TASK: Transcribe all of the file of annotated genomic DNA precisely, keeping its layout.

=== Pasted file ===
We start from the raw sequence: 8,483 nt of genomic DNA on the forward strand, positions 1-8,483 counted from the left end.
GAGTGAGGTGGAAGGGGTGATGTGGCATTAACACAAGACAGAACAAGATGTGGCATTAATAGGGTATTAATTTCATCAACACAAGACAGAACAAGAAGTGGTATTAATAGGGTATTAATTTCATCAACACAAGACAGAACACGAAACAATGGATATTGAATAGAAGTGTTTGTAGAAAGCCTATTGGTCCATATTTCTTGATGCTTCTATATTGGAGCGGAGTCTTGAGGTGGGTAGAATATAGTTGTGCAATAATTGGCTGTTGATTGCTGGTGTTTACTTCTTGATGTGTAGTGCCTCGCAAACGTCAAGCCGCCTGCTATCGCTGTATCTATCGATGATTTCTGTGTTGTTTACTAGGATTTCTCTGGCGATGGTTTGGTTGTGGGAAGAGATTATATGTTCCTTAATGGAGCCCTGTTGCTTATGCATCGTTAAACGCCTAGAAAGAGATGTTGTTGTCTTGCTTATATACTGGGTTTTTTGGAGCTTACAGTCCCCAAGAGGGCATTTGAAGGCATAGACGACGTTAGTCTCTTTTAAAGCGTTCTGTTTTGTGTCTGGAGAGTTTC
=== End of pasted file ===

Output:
We start from the raw sequence: 8,483 nt of genomic DNA on the forward strand, positions 1-8,483 counted from the left end.
GAGTGAGGTGGAAGGGGTGATGTGGCATTAACACAAGACAGAACAAGATGTGGCATTAATAGGGTATTAATTTCATCAACACAAGACAGAACAAGAAGTGGTATTAATAGGGTATTAATTTCATCAACACAAGACAGAACACGAAACAATGGATATTGAATAGAAGTGTTTGTAGAAAGCCTATTGGTCCATATTTCTTGATGCTTCTATATTGGAGCGGAGTCTTGAGGTGGGTAGAATATAGTTGTGCAATAATTGGCTGTTGATTGCTGGTGTTTACTTCTTGATGTGTAGTGCCTCGCAAACGTCAAGCCGCCTGCTATCGCTGTATCTATCGATGATTTCTGTGTTGTTTACTAGGATTTCTCTGGCGATGGTTTGGTTGTGGGAAGAGATTATATGTTCCTTAATGGAGCCCTGTTGCTTATGCATCGTTAAACGCCTAGAAAGAGATGTTGTTGTCTTGCTTATATACTGGGTTTTTTGGAGCTTACAGTCCCCAAGAGGGCATTTGAAGGCATAGACGACGTTAGTCTCTTTTAAAGCGTTCTGTTTTGTGTCTGGAGAGTTTC